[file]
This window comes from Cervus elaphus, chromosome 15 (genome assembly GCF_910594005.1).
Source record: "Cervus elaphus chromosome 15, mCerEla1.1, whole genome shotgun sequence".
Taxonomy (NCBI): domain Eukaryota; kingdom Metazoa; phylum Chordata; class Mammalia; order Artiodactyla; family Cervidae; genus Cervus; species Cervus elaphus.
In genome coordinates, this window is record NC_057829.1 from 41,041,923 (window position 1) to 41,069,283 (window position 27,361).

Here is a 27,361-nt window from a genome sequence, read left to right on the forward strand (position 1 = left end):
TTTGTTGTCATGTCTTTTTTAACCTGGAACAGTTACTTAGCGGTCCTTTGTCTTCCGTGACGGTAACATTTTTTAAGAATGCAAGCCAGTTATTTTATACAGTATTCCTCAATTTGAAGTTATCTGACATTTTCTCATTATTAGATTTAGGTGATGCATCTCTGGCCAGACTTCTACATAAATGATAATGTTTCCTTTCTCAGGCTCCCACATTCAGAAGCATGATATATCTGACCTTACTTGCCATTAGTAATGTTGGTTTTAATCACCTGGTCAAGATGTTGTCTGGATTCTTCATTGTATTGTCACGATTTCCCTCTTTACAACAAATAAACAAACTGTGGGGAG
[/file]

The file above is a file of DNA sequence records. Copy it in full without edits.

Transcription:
This window comes from Cervus elaphus, chromosome 15 (genome assembly GCF_910594005.1).
Source record: "Cervus elaphus chromosome 15, mCerEla1.1, whole genome shotgun sequence".
Taxonomy (NCBI): domain Eukaryota; kingdom Metazoa; phylum Chordata; class Mammalia; order Artiodactyla; family Cervidae; genus Cervus; species Cervus elaphus.
In genome coordinates, this window is record NC_057829.1 from 41,041,923 (window position 1) to 41,069,283 (window position 27,361).

Here is a 27,361-nt window from a genome sequence, read left to right on the forward strand (position 1 = left end):
TTTGTTGTCATGTCTTTTTTAACCTGGAACAGTTACTTAGCGGTCCTTTGTCTTCCGTGACGGTAACATTTTTTAAGAATGCAAGCCAGTTATTTTATACAGTATTCCTCAATTTGAAGTTATCTGACATTTTCTCATTATTAGATTTAGGTGATGCATCTCTGGCCAGACTTCTACATAAATGATAATGTTTCCTTTCTCAGGCTCCCACATTCAGAAGCATGATATATCTGACCTTACTTGCCATTAGTAATGTTGGTTTTAATCACCTGGTCAAGATGTTGTCTGGATTCTTCATTGTATTGTCACGATTTCCCTCTTTACAACAAATAAACAAACTGTGGGGAG